Have you ever tried to take a photo at night, outside, and it came out terribly? That’s because taking photos at night is a lot harder than snapping shots during the day. The less light you have to play with, the more compromises you have to make, and the harder you have to work to get a great image.
But we have some top tips for you which will leave you great photos at night all the time.
1. Use a Tripod. A tripod will be your best friend. you will need it to keep the camera steady during the long exposures necessary due to the low light conditions. In fact, as your photography skills grow, you will find that it is almost impossible to live without a tripod.
2. Get a flashlight. Sometimes you’ll want to draw attention to or simply lighten up an important part of the foreground which is too dark.
3. Focus Manually. Despite the constant improvement in technology and modern DSLR cameras, autofocus still won’t do a good job at night, particularly if you’re photographing dark landscapes.
4. Use the mirror lockup function. DSLRs have a mirror, which, when you look through the viewfinder, reflects the image from the lens, so you can see what the lens is seeing. This causes vibration in the camera and can lead to blurry photos. Mirror lockup reduces camera vibration.
5. Use a Lens with Open Aperture. The last tip for better night photography is to use a lens with an open aperture. An open aperture allows more light to enter the camera in a shorter period of time, allowing more of the stars to be registered as well. The most popular lenses for night photography are those which have the possibility of using f/2.8 or wider.
Photography shoot booked? Excellent! Got your camera? Yes! Picked your backdrop? No! Don’t worry we have a quick guide on choosing the best backdrop to compliment your photoshoot.
Urban living defines much of our daily lives. Most of us never leave the cityscapes in which we live, which is, for some, a great loss. Think of all the wonderful sights, not to mention photo opportunities, you’re missing in the great outdoors. But while the natural world has its merits, we believe that the city can provide just as stimulating an environment, with some equally breathtaking images waiting to be captured on the streets or from the rooftops. This article should give you some expert ideas on how to use the city to your advantage, and how to seek out the best shots.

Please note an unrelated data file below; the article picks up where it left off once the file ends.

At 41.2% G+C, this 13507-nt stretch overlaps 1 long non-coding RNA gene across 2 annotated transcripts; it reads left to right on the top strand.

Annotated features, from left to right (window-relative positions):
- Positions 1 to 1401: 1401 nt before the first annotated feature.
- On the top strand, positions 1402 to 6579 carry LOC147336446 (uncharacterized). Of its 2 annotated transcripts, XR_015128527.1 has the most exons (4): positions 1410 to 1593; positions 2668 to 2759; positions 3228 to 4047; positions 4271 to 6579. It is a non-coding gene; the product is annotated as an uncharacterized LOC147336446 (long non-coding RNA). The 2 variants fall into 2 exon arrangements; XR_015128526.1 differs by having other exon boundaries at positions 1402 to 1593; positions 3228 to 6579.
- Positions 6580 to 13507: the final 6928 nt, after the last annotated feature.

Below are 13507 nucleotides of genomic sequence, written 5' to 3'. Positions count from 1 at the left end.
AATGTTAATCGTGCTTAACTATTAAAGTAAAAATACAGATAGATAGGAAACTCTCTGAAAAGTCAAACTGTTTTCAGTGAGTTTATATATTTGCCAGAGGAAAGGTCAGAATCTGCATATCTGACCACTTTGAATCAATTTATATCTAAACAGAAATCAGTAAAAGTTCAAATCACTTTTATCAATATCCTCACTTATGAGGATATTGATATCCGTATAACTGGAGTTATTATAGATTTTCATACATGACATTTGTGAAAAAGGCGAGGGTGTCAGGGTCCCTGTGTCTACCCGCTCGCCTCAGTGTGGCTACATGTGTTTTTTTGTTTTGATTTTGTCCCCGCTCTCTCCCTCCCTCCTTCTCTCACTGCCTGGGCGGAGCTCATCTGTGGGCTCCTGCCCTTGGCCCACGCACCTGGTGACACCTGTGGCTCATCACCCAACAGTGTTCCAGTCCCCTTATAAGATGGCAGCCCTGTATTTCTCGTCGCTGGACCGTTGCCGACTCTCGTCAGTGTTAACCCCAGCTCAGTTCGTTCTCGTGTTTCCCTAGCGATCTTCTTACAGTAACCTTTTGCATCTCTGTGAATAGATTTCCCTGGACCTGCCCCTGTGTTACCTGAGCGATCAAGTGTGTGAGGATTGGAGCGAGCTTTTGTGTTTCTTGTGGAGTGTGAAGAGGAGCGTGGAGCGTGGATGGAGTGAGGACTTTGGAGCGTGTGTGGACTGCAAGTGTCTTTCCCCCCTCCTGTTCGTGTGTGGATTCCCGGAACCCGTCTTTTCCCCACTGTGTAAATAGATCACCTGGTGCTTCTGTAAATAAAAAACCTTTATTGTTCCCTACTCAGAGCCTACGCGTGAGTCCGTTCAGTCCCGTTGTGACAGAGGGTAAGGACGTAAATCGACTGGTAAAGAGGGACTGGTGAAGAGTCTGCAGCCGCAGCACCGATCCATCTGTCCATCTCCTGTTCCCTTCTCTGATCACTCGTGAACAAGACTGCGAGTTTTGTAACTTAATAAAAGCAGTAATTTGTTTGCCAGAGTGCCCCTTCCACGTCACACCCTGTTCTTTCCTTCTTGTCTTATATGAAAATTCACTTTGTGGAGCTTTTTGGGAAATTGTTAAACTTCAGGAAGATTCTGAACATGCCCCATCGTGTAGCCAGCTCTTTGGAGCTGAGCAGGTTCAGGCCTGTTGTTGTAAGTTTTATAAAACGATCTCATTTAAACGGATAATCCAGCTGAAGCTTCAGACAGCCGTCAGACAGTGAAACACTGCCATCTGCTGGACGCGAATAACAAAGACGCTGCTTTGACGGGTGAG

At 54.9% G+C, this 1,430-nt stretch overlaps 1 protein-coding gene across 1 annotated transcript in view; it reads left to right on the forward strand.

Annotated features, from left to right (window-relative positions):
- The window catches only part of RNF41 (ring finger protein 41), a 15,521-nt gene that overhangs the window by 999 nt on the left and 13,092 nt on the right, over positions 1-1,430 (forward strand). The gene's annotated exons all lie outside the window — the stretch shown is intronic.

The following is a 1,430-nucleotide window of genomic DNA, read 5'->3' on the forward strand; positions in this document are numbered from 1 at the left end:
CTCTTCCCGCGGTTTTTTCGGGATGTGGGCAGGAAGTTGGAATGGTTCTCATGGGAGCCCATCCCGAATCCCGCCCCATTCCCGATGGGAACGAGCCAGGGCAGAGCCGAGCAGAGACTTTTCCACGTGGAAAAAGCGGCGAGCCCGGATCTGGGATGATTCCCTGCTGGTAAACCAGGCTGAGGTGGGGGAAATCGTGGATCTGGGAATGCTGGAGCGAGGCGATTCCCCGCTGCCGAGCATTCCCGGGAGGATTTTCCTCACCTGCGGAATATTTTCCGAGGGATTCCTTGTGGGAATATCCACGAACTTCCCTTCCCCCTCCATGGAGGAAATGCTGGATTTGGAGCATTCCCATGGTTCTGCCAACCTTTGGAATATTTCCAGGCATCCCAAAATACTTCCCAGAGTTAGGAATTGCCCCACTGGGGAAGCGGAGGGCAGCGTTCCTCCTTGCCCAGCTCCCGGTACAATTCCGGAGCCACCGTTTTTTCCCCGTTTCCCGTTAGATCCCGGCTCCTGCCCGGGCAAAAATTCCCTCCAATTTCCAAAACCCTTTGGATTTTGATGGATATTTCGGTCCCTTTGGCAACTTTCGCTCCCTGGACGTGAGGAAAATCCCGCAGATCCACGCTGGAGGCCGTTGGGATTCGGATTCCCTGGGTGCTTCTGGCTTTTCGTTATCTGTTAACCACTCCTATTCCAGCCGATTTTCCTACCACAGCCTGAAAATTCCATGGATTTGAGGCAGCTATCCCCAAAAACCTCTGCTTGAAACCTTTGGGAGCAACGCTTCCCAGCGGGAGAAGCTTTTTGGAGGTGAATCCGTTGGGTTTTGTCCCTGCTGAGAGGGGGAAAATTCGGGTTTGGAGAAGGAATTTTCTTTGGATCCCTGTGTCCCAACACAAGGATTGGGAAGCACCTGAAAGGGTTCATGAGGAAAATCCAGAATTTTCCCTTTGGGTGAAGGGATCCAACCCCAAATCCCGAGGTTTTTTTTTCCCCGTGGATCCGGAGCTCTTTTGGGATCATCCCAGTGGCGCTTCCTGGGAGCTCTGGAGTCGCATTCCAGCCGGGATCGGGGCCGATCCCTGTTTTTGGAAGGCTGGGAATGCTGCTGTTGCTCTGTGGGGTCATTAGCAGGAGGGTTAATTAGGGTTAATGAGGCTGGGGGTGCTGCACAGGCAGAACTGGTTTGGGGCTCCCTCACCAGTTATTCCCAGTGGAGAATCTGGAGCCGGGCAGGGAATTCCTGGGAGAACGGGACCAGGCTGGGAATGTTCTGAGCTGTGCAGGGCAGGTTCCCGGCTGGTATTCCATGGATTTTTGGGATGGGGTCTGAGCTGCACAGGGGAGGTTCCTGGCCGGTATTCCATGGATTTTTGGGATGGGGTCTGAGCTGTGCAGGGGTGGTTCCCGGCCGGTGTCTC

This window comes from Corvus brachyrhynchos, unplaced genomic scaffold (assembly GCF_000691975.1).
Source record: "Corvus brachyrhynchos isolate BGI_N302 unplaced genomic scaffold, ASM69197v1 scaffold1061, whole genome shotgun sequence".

Things to Consider
- What’s your theme? There is far more opportunity for storytelling in the city than out in the woods. Everywhere around you people are rushing about living their lives. Take note of all the sounds and voices you hear. Be vigilant for those standout moments that can happen only in cities. How will your pictures resonate with the viewer? What aspect of human experience do you want them to reflect?
- Architecture is everywhere. You won’t find art deco in the hills. There’s no gothic revival in the valley. Don’t let these unique opportunities slip through your fingers. (The upside about photographing buildings is that they aren’t liable to run away if startled!) Look at the contrasting patterns, colors, and textures. Simple everyday things like reflections in glass and water, funneling of light, urban shadows are all powerful subjects for great city photography. Don’t underestimate them.
- Pack everything you need. The tripod is your friend and a variety of lenses can help unburden your shots. Also, the good thing about working in the city is that, if your camera runs out of battery and you forgot to pack a spare, you can always pop into the nearest Starbucks to recharge (providing you packed your charger).
Big City, Great Photos
- The wide-angle lens should be your go-to lens if dealing with limited space or an extremely large subject. For example, if looking down over the city from on top of a large building, anything less than a wide-angle will be too restricting, as though trying to squeeze too much into the frame. The appropriate lens can be incredibly freeing. Remember, cities are huge entities, and if this is what you want to capture, don’t try to contain them.
- Landscape photographs without a tripod are tricky business. If, for example, you were taking a shot of a bridge and the cityscape from above the cloud-line, then shutter speed is the key factor to success. Inversing your ISO while selecting the shutter speed (i.e. 300 ISO = 1/300 of a second at f/16) will ensure clearer, more distinct photos that truly capture the subject in its entirety.
- Perspective can make a world of difference to otherwise uninteresting photos. Get up close to your subject, bringing things down to their perspective. Match that perspective or simulate a different one by using interesting angles to put a whole new spin on the familiar.